Take Advantage of Transfer Bonuses to Get More Value from Your Reward Points (2021)
Amex’s Membership Rewards, Citi’s ThankYou Rewards, and Capital One's Venture Program often offer point transfer promotions, where you receive extra miles when you transfer your points to specific airline partners.
For example, Amex recently offered an extra 40% when transferring points to British Airways. If you transferred 50,000 Membership Rewards points during this promotion, you would have received 70,000 British Airways Avios rather than the normal 50,000.
Transfer bonuses are also sometimes available for Marriott points. Chase Ultimate Rewards has only ever offered a single point transfer promotion.
If there is a currently available transfer promotion, that program will likely offer the cheapest option for your award ticket. You may also want to preemptively take advantage of a promotion to lock in a better redemption rate in the future, even if it means giving up some flexibility for using your points.
Take advantage of available promotions (when available)
During a transfer bonus, most frequent flyer programs are typically the least expensive way to book an award ticket. When you factor in the bonus miles, their award chart becomes cheaper.
For example, the ANA usually require 40,000 miles to fly between the West Coast and Japan. Getting those miles requires 40,000 Membership Rewards points.
Ordinarily, British Airways would require 50,000 miles or 50,000 Membership Rewards points to fly the same route on JAL. However, with a 40% transfer bonus, you would need less than 36,000 Membership Rewards points to get those 50,000 miles, saving you over 14,000 points from the normal award price. During the promotion, booking with British Airways costs over 4,000 fewer Membership Rewards points than booking with ANA. When there is no promotion, booking with British Airways would require an extra 10,000 points.
It is even more convenient to check the listing of currently available offers across programs on Frequent Miler’s Current Transfer Bonuses page. Frequent Miler also provides information about previously available promotions, which can help you anticipate whether future promotions are likely.
Taking advantage of promotions ahead of time
There is an interesting question of whether you should take advantage of a transfer promotion, even when you don’t have any concrete plans to use the miles. Let’s imagine you have a balance of 100,000 Membership Rewards points and there is currently a promotion giving you 40% extra British Airways miles. Should you take advantage of the promotion to transfer let’s say 50,000 of those points into 70,000 British Airways miles and lock-in extra value from your points?
- Chances are that when you eventually need miles to book a flight, there won’t be a promotion available with the program you would otherwise use. You would wind up getting a lot more value from your points, if you had transferred ahead of time (during a promotion), instead of transferring them (at normal prices) when you need to book your tickets.
- The drawback is that you’ll lose a lot of flexibility. Once you’ve transferred the points to a given airline program, you won’t have the option of using those points with a different program in the future. Some other frequent flyer program might let you take advantage of award availability for a future trip or offer a better deal for your destination. Or there might be an even better transfer promotion for the program you transferred to. In addition, you’ll now need to worry about making sure those miles don’t expire, due to your account becoming inactive.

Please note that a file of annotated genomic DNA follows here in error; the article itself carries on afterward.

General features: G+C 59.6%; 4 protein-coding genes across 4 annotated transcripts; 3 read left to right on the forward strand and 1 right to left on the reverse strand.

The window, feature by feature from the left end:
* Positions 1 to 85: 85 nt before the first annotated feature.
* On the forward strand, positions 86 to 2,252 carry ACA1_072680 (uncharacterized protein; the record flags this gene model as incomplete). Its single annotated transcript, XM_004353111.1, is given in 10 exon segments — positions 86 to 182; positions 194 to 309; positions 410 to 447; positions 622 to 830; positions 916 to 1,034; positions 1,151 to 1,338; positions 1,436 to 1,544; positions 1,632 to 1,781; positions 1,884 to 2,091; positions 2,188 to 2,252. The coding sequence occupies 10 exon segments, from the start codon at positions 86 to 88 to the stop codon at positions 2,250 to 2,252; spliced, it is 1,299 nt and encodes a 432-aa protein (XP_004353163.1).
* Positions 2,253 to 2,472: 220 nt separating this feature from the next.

- The decision depends on several factors:
- How many points do you have? If you have a lot of credit card points, it is less risky to lock-up some of your points by preemptively transferring them to an airline program.
- How good is the promotion? Getting 50% more miles is a lot more attractive than only getting an extra 25%.
- How attractive is the airline program? If the transfer bonus is for a program that typically offers good value for award tickets, you are more likely to want to use that program in the future and are taking less risk. You might as well get extra miles from your points.
- Do the program's miles expire on a fixed date or only after a period of inactivity? It isn't that hard to keep a program active, but if your points will expire no-matter-what, transferring ahead of time creates a real risk you'll lose the points. We recommend avoiding preemptively transferring to a program, like ANA, that has fixed mileage expiration, unless you are nearly certain you'll have an opportunity to use the points.
- Are you likely to have a specific use for the points soon? If you are likely to want points in a specific program, but you’re not quite ready to book yet, you aren’t taking as much risk by transferring your points early. You’ll save a bunch of points in the likely case you wind up booking the trip and only have a small chance of winding up with a bunch of miles that you’ll need to spend at a later time.
- In general, we keep things simpler, by not transferring our points until we need them. But if we were willing to take on the extra complexity, it would probably be a good deal to transfer points during good promotions to some of our favorite programs. If you are new to frequent flyer programs, you probably want to hold off on doing preemptive transfers until you have a better feel of how likely you are to use miles from different programs.
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